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Mainstream, VOL LIX No 2, New Delhi, December 26 2020

Match Fixing in Academic Institutions | K N Ninan

Saturday 26 December 2020


by K N Ninan

Match-fixing is a malady associated with sporting events such as cricket and football. But what is not known is that this is also true of the academic world especially in the appointment of faculty, administrative staff, Vice-Chancellors, and Directors. Though academic institutions are supposed to be temples of knowledge and excellence the manipulations and power games that take place within these sacred portals will shame everyone. Take the case of social science research institutions in India. Many, if not most, are effectively run by caste oligarchies or academic mafias and some even as private family enterprises funded by the public exchequer. Selection Committees are not to select meritorious candidates but a cover to give a legal stamp to select those favoured by the authorities. These appointments are ‘managed’ through tailor-made advertisements, manipulating eligibility requirements and rooster system and including pliable experts on selection committees. The following examples will bear this out.

In one institution for a Professor vacancy, an applicant with a second-class degree and no books published was selecting overriding another candidate with first-class and rank, published books and foreign publications. A classic illustration of ‘merit’ based selection. For an Assistant Professor’s vacancy, the outside experts found none of the candidates interviewed to be suitable. But the Institution’s Director had his way and got their consent for selecting his student with poor academic credentials. For another post for which PhD degree was an essential requirement an acquaintance of the Institution’s head pursuing PhD course in a foreign country was appointed without even attending the interview and then granted an unprecedented leave with pay for several months to go back and complete the PhD violating even leave rules whereby only permanent faculty are eligible for paid leave. But those who manipulate know how to bend rules to favour their blue-eyed ones.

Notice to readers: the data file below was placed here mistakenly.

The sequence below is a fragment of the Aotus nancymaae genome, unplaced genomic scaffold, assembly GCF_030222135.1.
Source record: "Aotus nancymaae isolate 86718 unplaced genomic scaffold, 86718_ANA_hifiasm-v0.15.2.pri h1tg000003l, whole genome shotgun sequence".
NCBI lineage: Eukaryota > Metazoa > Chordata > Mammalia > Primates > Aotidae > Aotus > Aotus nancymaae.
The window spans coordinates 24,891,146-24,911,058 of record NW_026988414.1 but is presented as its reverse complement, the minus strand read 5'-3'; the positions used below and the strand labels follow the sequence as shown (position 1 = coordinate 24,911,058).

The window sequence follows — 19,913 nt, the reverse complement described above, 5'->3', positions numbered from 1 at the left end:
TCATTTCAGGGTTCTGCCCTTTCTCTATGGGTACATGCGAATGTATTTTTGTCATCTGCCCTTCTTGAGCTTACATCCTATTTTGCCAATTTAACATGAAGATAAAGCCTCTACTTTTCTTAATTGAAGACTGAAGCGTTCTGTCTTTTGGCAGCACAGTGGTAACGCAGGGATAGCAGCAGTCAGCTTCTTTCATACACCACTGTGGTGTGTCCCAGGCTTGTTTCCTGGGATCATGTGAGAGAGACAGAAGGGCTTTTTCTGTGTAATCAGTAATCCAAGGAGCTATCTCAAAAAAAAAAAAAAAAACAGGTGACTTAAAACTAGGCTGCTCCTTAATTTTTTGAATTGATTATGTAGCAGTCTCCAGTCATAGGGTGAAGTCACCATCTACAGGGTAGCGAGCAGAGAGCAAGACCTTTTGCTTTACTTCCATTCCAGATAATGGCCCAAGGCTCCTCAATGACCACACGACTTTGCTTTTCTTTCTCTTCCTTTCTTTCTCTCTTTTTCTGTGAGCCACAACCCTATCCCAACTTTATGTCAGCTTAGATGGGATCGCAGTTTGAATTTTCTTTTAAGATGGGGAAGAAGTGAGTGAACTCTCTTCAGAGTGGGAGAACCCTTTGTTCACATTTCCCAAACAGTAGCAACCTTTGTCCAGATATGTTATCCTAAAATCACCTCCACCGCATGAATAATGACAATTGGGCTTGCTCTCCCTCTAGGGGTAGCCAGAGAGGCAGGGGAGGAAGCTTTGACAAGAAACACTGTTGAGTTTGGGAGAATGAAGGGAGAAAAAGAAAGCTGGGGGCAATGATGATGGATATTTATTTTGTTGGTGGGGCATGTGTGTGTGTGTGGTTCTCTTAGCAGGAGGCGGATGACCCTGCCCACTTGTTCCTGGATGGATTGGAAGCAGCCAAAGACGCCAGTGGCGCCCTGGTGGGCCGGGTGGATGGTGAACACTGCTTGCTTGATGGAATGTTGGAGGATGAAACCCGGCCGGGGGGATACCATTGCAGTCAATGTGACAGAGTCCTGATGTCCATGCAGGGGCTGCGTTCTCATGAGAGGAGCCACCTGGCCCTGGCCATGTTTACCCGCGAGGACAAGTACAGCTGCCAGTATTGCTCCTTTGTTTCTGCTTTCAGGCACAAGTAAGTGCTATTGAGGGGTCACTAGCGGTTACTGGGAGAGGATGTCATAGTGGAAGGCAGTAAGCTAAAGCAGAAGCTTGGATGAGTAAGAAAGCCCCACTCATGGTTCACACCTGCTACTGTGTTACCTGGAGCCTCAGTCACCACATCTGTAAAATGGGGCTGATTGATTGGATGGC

In another instance, a government official with a PhD degree was identified for a Professor’s post. A tailor-made advertisement was issued whereby “experience in central or state government” was prescribed as a desirable qualification Although the official didn’t have the essential qualification of ten years research or teaching experience for a Professor’s post as stipulated by the UGC, the official was selected as Professor. When the post was advertised again the qualifications were tampered again whereby “experience in government” was dropped and “experience in natural resources management” was substituted as a desirable qualification. While the UGC stipulated that experience in guiding PhD students is an essential qualification for a Professor’s post, to suit a candidate who was not even a recognised PhD guide the rule was modified and “ability to guide PhD students” was inserted as a desirable qualification. Be it appointments or promotions all sorts of unethical practices have crept into our academic institutions. Hiring ghostwriters to write research reports, papers, and PhD theses, publishing in predatory journals, indulging in plagiarism, awarding honorary doctorates to undeserving people (often due to political pressure) are not uncommon in our academic institutions.